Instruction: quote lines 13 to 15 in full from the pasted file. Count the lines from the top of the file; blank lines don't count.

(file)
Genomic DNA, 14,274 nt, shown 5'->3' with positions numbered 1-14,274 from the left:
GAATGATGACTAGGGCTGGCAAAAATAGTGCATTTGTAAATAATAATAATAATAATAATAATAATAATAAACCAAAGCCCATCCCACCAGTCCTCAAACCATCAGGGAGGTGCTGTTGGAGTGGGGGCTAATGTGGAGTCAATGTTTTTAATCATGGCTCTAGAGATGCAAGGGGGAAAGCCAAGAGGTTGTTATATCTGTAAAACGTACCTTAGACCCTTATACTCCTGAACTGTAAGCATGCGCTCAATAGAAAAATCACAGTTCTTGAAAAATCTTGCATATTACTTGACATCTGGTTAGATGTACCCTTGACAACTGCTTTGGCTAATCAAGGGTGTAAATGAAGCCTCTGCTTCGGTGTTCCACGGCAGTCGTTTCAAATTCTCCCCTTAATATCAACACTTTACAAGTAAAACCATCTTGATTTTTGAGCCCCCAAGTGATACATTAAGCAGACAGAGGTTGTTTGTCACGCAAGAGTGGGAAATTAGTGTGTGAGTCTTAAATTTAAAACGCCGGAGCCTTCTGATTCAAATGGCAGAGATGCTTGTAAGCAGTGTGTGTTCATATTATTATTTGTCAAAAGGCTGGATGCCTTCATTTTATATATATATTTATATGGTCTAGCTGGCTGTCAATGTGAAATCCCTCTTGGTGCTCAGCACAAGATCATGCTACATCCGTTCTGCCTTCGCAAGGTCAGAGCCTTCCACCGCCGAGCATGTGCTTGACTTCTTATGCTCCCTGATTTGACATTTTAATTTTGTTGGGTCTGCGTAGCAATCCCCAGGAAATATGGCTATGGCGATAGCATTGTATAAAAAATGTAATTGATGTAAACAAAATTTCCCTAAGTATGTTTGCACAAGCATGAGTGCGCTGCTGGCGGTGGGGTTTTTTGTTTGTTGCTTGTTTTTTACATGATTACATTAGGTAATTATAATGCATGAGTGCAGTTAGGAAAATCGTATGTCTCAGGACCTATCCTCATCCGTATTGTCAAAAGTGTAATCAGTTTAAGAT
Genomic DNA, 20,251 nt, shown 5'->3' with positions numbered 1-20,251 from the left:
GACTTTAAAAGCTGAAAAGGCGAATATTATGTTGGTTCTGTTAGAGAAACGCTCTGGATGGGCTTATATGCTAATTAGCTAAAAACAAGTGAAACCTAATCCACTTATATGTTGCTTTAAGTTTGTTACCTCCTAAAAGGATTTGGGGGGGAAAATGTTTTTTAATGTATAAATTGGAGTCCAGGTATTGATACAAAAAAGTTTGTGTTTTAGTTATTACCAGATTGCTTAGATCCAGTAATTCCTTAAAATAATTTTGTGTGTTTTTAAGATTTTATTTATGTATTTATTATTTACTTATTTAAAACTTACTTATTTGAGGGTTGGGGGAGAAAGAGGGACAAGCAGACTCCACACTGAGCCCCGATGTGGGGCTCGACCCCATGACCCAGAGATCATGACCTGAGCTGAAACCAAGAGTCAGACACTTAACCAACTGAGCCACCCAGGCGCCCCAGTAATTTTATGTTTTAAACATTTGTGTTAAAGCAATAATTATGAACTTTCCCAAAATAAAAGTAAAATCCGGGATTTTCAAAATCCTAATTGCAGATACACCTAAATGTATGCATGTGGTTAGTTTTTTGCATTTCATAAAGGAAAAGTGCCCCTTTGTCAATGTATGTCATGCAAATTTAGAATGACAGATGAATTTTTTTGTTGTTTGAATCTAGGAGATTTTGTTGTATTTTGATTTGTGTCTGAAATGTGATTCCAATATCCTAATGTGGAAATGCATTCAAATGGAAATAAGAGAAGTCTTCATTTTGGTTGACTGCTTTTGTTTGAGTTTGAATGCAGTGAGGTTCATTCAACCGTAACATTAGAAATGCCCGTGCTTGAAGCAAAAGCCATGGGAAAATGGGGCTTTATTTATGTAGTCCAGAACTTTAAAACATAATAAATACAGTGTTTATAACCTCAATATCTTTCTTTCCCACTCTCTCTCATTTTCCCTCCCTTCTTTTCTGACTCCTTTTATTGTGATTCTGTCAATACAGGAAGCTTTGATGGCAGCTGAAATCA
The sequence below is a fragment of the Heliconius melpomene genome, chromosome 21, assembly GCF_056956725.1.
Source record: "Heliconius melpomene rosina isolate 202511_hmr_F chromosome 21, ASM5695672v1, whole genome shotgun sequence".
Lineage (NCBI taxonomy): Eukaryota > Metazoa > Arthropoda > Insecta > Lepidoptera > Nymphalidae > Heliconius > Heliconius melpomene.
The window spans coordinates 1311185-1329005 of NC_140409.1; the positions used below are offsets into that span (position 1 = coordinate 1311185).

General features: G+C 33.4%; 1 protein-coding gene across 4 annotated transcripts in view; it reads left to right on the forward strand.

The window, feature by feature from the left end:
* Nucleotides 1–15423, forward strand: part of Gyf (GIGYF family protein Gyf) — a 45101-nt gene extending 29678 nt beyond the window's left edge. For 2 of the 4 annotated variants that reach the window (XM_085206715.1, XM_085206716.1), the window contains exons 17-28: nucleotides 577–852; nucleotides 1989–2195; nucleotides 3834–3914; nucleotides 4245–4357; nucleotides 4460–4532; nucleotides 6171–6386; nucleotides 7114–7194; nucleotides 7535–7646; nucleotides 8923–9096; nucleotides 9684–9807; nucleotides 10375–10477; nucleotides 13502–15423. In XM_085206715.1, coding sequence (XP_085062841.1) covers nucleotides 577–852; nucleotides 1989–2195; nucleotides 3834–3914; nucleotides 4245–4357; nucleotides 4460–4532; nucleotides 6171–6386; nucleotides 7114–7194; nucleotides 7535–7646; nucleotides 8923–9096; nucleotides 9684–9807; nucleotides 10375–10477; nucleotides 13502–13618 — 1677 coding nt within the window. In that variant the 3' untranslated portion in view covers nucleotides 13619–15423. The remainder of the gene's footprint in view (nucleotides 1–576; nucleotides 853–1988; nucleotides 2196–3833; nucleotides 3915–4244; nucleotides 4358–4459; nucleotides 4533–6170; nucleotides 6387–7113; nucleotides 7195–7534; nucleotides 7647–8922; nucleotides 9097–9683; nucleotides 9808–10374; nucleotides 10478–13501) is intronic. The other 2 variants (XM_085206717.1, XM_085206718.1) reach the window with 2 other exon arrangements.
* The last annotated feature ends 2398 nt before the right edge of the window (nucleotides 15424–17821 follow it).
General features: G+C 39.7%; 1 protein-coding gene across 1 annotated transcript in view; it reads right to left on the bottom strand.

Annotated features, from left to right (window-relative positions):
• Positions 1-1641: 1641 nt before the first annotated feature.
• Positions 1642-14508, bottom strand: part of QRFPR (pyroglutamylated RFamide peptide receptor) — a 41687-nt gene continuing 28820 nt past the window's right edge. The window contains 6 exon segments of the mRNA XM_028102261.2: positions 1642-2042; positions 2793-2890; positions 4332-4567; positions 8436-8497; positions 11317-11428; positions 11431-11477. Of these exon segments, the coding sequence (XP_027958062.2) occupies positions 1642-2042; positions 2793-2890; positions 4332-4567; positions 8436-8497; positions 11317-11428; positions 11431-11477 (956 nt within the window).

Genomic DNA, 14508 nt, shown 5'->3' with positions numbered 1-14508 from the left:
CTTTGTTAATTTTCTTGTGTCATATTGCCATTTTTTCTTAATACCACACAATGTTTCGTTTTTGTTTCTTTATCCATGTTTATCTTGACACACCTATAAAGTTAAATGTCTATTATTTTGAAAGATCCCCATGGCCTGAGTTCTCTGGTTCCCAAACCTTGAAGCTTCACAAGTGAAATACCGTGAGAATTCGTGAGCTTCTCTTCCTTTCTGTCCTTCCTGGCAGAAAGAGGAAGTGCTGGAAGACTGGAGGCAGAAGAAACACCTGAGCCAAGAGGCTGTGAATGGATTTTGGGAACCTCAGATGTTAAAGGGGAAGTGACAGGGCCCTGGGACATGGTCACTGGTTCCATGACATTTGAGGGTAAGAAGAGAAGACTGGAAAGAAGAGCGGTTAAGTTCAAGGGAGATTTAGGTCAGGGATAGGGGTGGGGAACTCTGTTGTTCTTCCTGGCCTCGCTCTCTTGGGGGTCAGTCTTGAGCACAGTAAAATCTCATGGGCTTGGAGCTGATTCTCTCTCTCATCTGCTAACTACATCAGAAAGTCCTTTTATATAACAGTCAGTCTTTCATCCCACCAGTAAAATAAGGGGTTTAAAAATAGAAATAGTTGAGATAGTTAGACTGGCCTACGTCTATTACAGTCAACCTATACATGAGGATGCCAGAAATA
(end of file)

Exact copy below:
General features: G+C 39.7%; 1 protein-coding gene across 1 annotated transcript in view; it reads right to left on the bottom strand.

Annotated features, from left to right (window-relative positions):
• Positions 1-1641: 1641 nt before the first annotated feature.